Salem Falls Viral Book I m not a likely candidate to read a Jodi Picoult book I have to admit that I ve always been a bit of a snob when it comes to the books that my Mom read She was a big fan of my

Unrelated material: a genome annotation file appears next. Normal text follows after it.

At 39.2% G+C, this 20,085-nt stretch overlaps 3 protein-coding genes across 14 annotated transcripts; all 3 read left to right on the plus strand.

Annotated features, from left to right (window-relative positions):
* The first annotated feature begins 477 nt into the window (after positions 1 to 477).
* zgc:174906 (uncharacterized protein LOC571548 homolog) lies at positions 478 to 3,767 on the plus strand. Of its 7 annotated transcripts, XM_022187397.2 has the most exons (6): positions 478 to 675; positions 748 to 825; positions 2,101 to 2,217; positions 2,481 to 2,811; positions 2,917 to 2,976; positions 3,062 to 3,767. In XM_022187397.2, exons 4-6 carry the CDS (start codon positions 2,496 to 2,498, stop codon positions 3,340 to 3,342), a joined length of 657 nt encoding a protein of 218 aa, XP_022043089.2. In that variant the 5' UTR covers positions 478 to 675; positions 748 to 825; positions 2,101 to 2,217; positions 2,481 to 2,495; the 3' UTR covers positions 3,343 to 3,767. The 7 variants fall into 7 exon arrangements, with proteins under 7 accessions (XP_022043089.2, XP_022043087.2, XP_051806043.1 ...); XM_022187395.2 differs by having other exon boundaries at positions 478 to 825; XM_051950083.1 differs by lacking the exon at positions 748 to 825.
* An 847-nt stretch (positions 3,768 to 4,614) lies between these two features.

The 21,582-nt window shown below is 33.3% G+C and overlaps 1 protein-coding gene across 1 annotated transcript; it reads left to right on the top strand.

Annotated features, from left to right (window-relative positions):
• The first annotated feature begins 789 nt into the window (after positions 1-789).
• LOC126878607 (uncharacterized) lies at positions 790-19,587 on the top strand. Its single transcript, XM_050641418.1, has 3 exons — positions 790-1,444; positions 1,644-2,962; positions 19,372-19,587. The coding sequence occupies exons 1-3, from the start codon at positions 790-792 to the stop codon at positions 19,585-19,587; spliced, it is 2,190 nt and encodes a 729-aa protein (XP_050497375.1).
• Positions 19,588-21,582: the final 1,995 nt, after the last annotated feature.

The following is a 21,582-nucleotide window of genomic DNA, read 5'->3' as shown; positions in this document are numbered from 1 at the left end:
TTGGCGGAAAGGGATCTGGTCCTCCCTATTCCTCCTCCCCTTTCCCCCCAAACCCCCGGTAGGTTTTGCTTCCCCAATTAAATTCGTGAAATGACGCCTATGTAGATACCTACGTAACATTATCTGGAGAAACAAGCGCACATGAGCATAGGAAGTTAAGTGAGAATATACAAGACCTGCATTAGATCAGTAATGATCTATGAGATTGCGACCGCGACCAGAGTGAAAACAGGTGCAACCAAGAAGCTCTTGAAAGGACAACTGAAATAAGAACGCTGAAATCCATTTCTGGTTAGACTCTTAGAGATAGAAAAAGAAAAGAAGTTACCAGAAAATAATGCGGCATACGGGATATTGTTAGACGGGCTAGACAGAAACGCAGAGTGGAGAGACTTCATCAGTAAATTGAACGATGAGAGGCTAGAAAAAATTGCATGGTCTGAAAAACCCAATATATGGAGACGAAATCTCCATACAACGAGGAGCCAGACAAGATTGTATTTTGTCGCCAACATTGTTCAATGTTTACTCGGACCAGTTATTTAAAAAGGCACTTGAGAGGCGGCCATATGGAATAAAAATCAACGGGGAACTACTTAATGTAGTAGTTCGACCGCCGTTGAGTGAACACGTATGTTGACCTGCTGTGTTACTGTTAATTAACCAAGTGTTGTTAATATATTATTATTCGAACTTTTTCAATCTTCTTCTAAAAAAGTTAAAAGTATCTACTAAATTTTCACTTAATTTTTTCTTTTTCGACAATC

Salem Falls Viral Book I'm not a likely candidate to read a Jodi Picoult book. I have to admit that I've always been a bit of a snob when it comes to the books that my Mom read.She was a big fan of mysteries, but nothing classic (no Christie or Doyle), very little new or challenging (no Steinhauer or Rankin), and practically nothing genuinely pulpy (no Leonard or Chandler). She always preferred the uber-popular stuff and was a massive fan of James Patterson (and his peers), having to go out and buy the books from his mystery-mill in hardcover they day they were released.And that's where the snobbery comes in. I tried a couple Patterson books early on, but his work is basically crap, so when my Mom discovered Jodi Picoult, adding Picoult to her list of favourite authors and telling me I should read her, I mocked my Mom's taste and avoided Picoult with an internal snicker. But then my Mom died last month and my Dad asked me to go through her bookshelves and take anything I wanted. And there was Jodi Picoult. Now this probably wouldn't have been enough to make me grab a stack of my Mom's Jodi Picoult books, but two other moments pushed me over the edge. First, I bought my Mom Jodi Picoult's Wonder Woman: Love Murder for Christmas. I found it during a random book store browse and thought it would be a good way to introduce my Mom to graphic novels; second, I read a recent article by Stephen King that was talking about the merits of some of our most popular novelists, praising both Rowling and Picoult while damning Stephanie Meyer (raise a cheer!) and Patterson. I am not a big fan of King's fiction, but I do enjoy his essays on popular culture and literature, so his opinions are close enough to mine to take as advice.So I added the Jodi Picoult books grudgingly to my haul and put Salem Falls -- a random selection -- straight onto my to-read soon stack.I finished Salem Falls last night and I can say that I was completely surprised by how good it actually was and disappointed by how good it wasn't. Picoult is a good writer. She has serious chops. She balances multiple characters with the speed and grace of an excellent screen writer (I'm not talking about screen hacks here), giving us vivid scenes that tell the tale quickly and move on to the next important scene with no meaningless lingering. Her dialogue, though occasionally cliche, is believable and serves to make every character an individual. And her use of flashback to tell us bits and pieces about her people is superb. I was sold on Salem Falls by page ten, and she held my attention right to the end. I didn't expect that. Even with Stephen King's praise, I was ready to scoff at Picoult's work, but she really impressed me. Until Salem Falls shifted from an interesting story about interesting people to a boring Law and Order style courtroom drama.And it didn't have to do that. By the third act, Picoult gave up the creativity that was making Salem Falls a compelling read and took the conventional way out, which is a shame because the unconventional would have been so much better and realistic. You see, Picoult gave us all the information we needed to know the ending (which was a good one) early in her novel. A good reader, paying close attention, knows exactly what's going on. The problem is that her characters, smart people all (and brilliant in some cases), have the same information and never see what's happening. So we find ourselves waiting to see how the "truth" is going to come out and save Jack St. Bride, how it's going to make the trial meaningless, how it's going to save people's spirits and the bodies of some young women, but we are let down because, apparently, the smart folks in Salem Falls aren't as brilliant as the folks reading about them.Usually I would be a fan of people not being saved because in real life, more often than not, that is the case. People aren't saved. People go on in pain. People live with abuse that doesn't end. People hurt. And when authors are brave enough to let that happen I am generally full of praise. I would have been in this case too, had Picoult employed dramatic irony. But she didn't. There was no pertinent information we had that was withheld from the characters. They had the same access to information that we did, and they were oblivious. And I was left disappointed. I wanted more from Picoult, and she promised more in the first two acts only to fail us in the third; still, she did enough to win me as a fan (albeit it a mildly skeptical one). I will definitely read her again. I just hope she doesn't continue to exceed my expectations only to dash my hopes. There is only so much of that I can take. . Jack buries his past, content to become the mysterious stranger who has appeared out of the blue Addie, desperate for answers, must look into her heart and into Jack s lies and shadowy secrets for evidence that will condemn or redeem the man she has come to love.When Jack St Bride arrives by chance in the sleepy New England town of Salem Falls, he decides to reinveJack buries his past, content to become the mysterious stranger who has appeared out of the blue Addie, desperate for answers, must look into her heart and into Jack s lies and shadowy secrets for evidence that will condemn or redeem the man she has come to love.When Jack St Bride arrives by chance in the sleepy New England town of Salem Falls, he decides to reinvent himself Tall, blond, and handsome, Jack was once a beloved teacher and soccer coach at a girls prep school until a student s crush sparked a powder keg of accusation and robbed him of his reputation Now, working for minimum wage washing dishes for Addie Peabody at the Do Or Diner, Jack buries his past, content to become the mysterious stranger who has appeared out of the blue With ghosts of her own haunting her, Addie Peabody is as cautious around men as Jack St Bride is around women But as this unassuming stranger steps smoothly into the diner s daily routine, she finds him fitting just as comfortably inside her heart and slowly, a gentle, healing love takes hold between them Yet planting roots in Salem Falls may prove fateful for Jack Amid the white painted centuries old churches, a quartet of bored, privileged teenage girls have formed a coven that is crossing the line between amusement and malicious intent Quick to notice the attractive new employee at Addie s diner, the girls turn Jack s world upside down with a shattering allegation that causes history to repeat itself and forces Jack to proclaim his innocence once again Suddenly nothing in Salem Falls is as it seems a safe haven turns dangerous, an innocent girl meets evil face to face, a dishwasher with a Ph.D is revealed to be an ex con As Jack s hidden past catches up with him, the seams of this tiny town begin to tear, and the emerging truth becomes a slippery concept written in shades of gray Now Addie, desperate for answers, must look into her heart and into Jack s lies and shadowy secrets for evidence that will condemn or redeem the man she has come to love.. Good Books Salem Falls Onvan : Salem Falls - Nevisande : Jodi Picoult - ISBN : 743418719 - ISBN13 : 9780743418713 - Dar 434 Safhe - Saal e Chap : 2001